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Car Tales: From The Past To The Future, Austin-Healey 3000

I have always loved the Austin-Healey 3000. It is such a quintessential sports-car. There’s nothing really like it, that thunderous exhaust note, the physical manifestation of the Healey’s gutsy engine.
Is there another car that has such a throaty, growling sound? One with such tremendously sexy power?
1966 Austin-Healey 3000 BJ8 for sale
The entire Austin-Healey range always has hit an extremely uplifting nerve in me: it’s a marque so redolent of British motoring panache, with a permanent place of honor in the UK driving history.

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Donald Healey himself had been a First World War pilot who loved the very idea of cars. In 1931 he had won the Monte Carlo rally, driving an Invicta. Then he designed cars for Riley and Triumph before moving on to the Austin-Healey 100/4 in 1952.
1966 Austin-Healey 3000 BJ8 side view
Without even having sat in one I grew up feeling that Austin-Healey cars were so beautifully stylish in a kind of infinitely timeless way: utterly modern, and also utterly futuristic, but at the same time they looked like cars that could have come from the 1930s, hurtling through Italian Alpine passes or making mince-meat of the vast flat distances of the Great Plains.
The Austin-Healey 3000 was built from 1959 until 1967. The car’s bodywork was made by Jensen Motors and the vehicles were assembled at British Motor Corporation’s MG Works in Abingdon in Oxfordshire, alongside the corporation’s MG models.
During its production life, the car changed from an open sports car, albeit with a child-transporting 2+2 option, to a sports convertible. In 1963, 91.5 per cent of all Austin-Healey 3000 cars were exported, mostly to North America. The 3-liter 3000 was a highly successful car, which won its class in many European rallies in its heyday and is still raced in classic car competitions by enthusiasts today.
British Motor Corporation ended manufacturing in 1967 filling its place with a new (though similar) car; the MGC.
At the moment at Beverly Hills Car Club we are presenting a wonderful 1966 Austin-Healey 3000 BJ8 Convertible, in classic British Racing Green complemented with Black interior.
1966 Austin-Healey 3000 BJ8 rear view
This Big Healey is equipped with a manual transmission, 6-cylinder engine, SU dual carburetors, front-wheel disc brakes, twin exhaust finishers, Smiths instrumentation, black convertible soft top with a matching color boot cover, chrome trim, chrome bumpers with overriders, oval chrome grill, 3-spoke banjo-style steering wheel, Vredestein tires, wire wheels with knock-off spinners, and a full-size spare tire in the trunk.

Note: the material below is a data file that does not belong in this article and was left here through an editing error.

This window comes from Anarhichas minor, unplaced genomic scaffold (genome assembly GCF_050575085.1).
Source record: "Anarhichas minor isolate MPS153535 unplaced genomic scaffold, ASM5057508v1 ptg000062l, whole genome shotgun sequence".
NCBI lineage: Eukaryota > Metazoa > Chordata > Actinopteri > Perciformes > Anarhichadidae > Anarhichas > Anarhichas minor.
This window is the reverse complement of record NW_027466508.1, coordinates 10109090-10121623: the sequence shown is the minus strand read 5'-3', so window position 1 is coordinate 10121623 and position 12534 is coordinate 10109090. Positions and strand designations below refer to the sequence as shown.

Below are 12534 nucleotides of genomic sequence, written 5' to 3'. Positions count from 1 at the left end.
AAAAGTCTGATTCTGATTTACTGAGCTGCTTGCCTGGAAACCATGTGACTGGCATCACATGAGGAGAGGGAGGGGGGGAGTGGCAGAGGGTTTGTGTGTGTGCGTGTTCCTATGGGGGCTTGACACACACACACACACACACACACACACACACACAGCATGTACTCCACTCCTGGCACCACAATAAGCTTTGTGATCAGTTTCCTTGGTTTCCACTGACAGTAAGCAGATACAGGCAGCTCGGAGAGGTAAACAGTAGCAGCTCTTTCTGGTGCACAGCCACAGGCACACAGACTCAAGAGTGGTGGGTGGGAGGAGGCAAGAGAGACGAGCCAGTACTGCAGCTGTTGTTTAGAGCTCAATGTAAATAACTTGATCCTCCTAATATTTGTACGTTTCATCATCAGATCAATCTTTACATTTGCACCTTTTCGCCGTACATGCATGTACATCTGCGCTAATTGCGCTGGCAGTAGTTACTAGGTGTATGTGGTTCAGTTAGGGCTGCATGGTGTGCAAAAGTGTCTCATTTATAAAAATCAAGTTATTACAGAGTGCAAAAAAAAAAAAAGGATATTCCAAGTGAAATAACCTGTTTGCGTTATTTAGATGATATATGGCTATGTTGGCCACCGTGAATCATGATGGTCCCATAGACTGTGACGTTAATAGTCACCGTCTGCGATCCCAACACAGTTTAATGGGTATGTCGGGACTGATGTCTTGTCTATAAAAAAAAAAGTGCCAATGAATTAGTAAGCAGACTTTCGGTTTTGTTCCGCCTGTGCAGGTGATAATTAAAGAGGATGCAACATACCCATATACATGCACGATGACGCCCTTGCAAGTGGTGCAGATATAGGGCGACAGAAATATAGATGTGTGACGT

1966 Austin-Healey 3000 BJ8 interior
Amenities include forward-folding front seats, crank windows, vent windows, dash-mounted rearview mirror, padded armrest, toggle switches, glove box, & fender-mounted side mirrors. If you’re in search of a classic sports car that combines timeless elegance and performance, look no further than this charming example – ready to be cherished and mechanically sound.
Austin-Healeys were great value for money: when it went on sale in 1953, let’s not forget, the 100/4, the only one that was strictly a two-seater, was the world’s cheapest commercially available 100mph sports car. In 1956, it was replaced by the 100/6 which had a straight-six 2.6-litre motor; a pair of tiny rear seats were fitted, making it technically a four-seater – handy for taking the kids to school.
I used to get really turned on just by the sight of any of these Healey models: the 100/4s, the 100/6s, even the cute little Bug-Eyes.
But then there were the Austin-Healey 3000s, the most powerful of them all – the ‘Big Healey’, as they became known, like the one we have right now. A BT7 3000 with hardtop and overdrive tested by The Motor magazine in 1960 had a top speed of 115 mph (185 km/h) and could accelerate from 0–60 mph (97 km/h) in 11.7 seconds.
The 3000 sports convertible Mark III was announced in February 1964 with power increased from 136 bhp to 150 bhp by a new higher lift camshaft. SU HD8 carburettors replaced HS6 units increasing the choke size from 1.75 to 2 inches, or total area 6.3 sq. inches, increasing by 30.6%.
1966 Austin-Healey 3000 BJ8 engine
Power-assisted braking became standard instead of optional. The new car’s fascia displayed its speedometer and tachometer directly in front of the driver. Upholstery was now in Ambla vinyl.
In total 17,712 Austin-Healey 3000 Mark IIIs were manufactured.
What I’ve also found since I founded Beverly Hills Car Club is that Austin-Healeys are such a unique taste. And that the people who own them reflect this: they are almost always very unique and charming people, grabbing attention at a car event, just as their vehicles do.
Whichever model, Austin-Healeys are such fantastic cars to take for a cruise along the California coast – with the top down! When they get going these Austin-Healeys really get motoring: they are fast!
I’ve sold over 800 Austin-Healeys, so we must be doing something right!
-Alex Manos, Owner
1966 Austin-Healey 3000 BJ8 buyer Alex Manos

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